Metro

Adrian Walker

Susan Collins, never a maverick, fell right into line. Why did anyone expect otherwise?

Senator Susan Collins
Alex Wong/Getty Images
Senator Susan Collins

Susan Collins used so many words Friday afternoon, so many words to express such a simple idea: I’m with him.

The senator from Maine had been viewed for weeks as a swing vote on the elevation of Judge Brett Kavanaugh to the Supreme Court, held out as a last, best hope against his elevation.

She demolished those errant hopes Friday afternoon, in a long, dissembling speech in which she sought to assure the world — especially, perhaps, her Maine constituents — that she was not really rejecting all the principles that she was, in fact, casting aside.

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When she took the Senate floor, Collins made the dubious claim that Kavanaugh had been treated unfairly, set upon by well-financed “special-interest groups” who were content to base their opposition to Kavanaugh on outright falsehoods. It was a dark day, she declared, for our nation.

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Collins was just warming up, but her direction was clear from the start. She was going to cast the vote that figured to put Kavanaugh, 53, on the court for many years to come. And if the decision was a painful one, it didn’t appear to be a close call.

Collins invoked Alexander Hamilton, in the Federalist papers, in explaining her thought process. She stressed that she believes victims. Collins claimed that Kavanaugh would be no threat to the Affordable Care Act. She maintained that he holds no troubling views of the scope of executive power. Kavanaugh respects precedent, she said, and has declared his admiration for Brown v. Board of Education, the ruling that overturned the doctrine of “separate but equal.” (It is a ruling no nominee would ever take issue with.)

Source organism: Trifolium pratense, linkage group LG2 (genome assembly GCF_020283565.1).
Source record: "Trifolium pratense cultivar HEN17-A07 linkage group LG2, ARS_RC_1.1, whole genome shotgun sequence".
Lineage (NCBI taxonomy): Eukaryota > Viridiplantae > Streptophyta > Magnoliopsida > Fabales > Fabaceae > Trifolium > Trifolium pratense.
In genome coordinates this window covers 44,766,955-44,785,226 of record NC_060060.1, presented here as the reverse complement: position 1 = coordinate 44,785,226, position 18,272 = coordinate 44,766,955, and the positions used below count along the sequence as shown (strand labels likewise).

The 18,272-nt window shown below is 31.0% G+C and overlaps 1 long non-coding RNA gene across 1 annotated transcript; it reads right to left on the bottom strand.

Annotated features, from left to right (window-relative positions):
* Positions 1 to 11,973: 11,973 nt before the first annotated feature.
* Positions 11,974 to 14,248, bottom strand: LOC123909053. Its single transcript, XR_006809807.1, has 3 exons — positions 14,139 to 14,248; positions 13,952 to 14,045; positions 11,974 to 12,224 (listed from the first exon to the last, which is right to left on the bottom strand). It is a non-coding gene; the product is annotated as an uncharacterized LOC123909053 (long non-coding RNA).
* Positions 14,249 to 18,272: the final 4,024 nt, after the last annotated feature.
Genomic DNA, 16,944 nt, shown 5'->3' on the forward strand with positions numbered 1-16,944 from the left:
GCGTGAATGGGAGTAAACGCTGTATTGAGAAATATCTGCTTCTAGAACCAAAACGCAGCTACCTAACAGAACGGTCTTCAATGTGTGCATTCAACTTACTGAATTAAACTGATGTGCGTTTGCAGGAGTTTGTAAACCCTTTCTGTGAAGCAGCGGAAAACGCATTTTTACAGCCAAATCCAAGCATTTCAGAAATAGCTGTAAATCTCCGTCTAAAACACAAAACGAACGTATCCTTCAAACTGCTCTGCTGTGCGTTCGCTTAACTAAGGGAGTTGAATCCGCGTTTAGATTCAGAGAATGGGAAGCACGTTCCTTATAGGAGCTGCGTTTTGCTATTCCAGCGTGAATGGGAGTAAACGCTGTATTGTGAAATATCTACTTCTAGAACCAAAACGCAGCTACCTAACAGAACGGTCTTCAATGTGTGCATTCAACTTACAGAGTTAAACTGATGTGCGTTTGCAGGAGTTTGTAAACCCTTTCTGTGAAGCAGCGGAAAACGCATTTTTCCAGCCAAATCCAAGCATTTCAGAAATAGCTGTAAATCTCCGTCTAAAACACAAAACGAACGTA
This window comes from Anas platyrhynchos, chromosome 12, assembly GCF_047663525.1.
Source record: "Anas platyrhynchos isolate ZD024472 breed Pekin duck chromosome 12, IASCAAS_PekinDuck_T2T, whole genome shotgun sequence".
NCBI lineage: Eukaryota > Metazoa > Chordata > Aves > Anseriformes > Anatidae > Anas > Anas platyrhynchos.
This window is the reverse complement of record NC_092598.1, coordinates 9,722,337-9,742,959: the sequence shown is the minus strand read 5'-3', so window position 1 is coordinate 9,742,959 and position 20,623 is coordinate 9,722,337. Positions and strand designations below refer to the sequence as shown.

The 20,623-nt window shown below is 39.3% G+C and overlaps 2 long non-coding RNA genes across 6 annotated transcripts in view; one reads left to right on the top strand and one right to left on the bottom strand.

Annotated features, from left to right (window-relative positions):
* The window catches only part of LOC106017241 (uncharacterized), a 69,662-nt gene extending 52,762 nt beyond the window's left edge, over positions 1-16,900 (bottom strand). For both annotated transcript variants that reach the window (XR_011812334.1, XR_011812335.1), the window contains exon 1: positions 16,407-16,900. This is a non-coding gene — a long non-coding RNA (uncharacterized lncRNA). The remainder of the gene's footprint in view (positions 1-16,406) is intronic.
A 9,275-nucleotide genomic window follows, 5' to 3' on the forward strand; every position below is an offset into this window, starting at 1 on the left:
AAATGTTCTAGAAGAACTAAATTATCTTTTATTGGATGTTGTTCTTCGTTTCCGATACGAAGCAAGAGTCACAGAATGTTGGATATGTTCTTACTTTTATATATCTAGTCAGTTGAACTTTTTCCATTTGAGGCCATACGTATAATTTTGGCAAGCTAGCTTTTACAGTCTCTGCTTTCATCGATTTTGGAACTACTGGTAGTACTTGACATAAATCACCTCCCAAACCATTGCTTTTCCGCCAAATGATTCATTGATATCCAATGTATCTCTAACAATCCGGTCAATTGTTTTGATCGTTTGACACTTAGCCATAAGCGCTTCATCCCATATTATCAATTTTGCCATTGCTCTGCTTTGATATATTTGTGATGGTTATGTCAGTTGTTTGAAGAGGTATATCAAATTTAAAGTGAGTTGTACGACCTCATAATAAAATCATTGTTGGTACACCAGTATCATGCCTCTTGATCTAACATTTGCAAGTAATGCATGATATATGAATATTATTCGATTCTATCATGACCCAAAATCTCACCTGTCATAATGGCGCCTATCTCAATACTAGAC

It’s not hard to understand why people thought, or hoped, Collins might be on the fence. Because she very occasionally votes against the party line, she has long been able to fashion an image as a moderate. She is no fire-breathing, build-the-wall Fox News fixture.

But when you stripped away Hamilton and all the layers of effort to appear reasonable, you were left with this: a conventional conservative politician falling into line.

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But what of the credible allegation of attempted rape by Dr. Christine Blasey Ford? What about the FBI investigation? What about, well, throwing millions of women, their anxieties, and fears under the bus?

Well, apparently, the real problem is the “atmosphere” we’re in.

“The politically charged atmosphere surrounding this nomination has reached a fever pitch, even before these allegations were known, and it has been challenging to separate fact from fiction,” Collins declared. “We live in a time of such great disunity, as the bitter fight over this nomination both in the Senate and among the public clearly demonstrates. It is not merely a case of differing groups having different opinions. It is a case of people bearing extreme ill will toward those who disagree with them.”

Collins is right about the disunity of this moment. But it never seemed to occur to her that throwing her support behind the most divisive Supreme Court nominee in memory wasn’t exactly striking a blow for unity.

I hope Collins is right in her generous assessment of Kavanaugh. But she described a substantially different person than the one who appeared to respond to Ford’s allegation of attempted rape. Of the furious blowhard who threatened that “what goes around comes around,” she really said nothing. Of the person whose temperament became nearly as much of an issue as the original charge, she offered little more than platitudes.

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Almost immediately, predictions of dire consequences for Collins were in the air. I don’t know about that; Maine is a state that twice elected right-wing Paul LePage governor (albeit with a plurality of the vote). Who knows what Collins’s political future holds?

What I do believe is that her vote will make a deeply convulsive moment in our politics much worse. Collins spoke of unity, but Kavanaugh’s ascent will only drive us further, tragically, apart.

Adrian Walker is a Globe columnist. He can be reached at adrian.walker@globe.com. Follow him on Twitter @adrian_walker.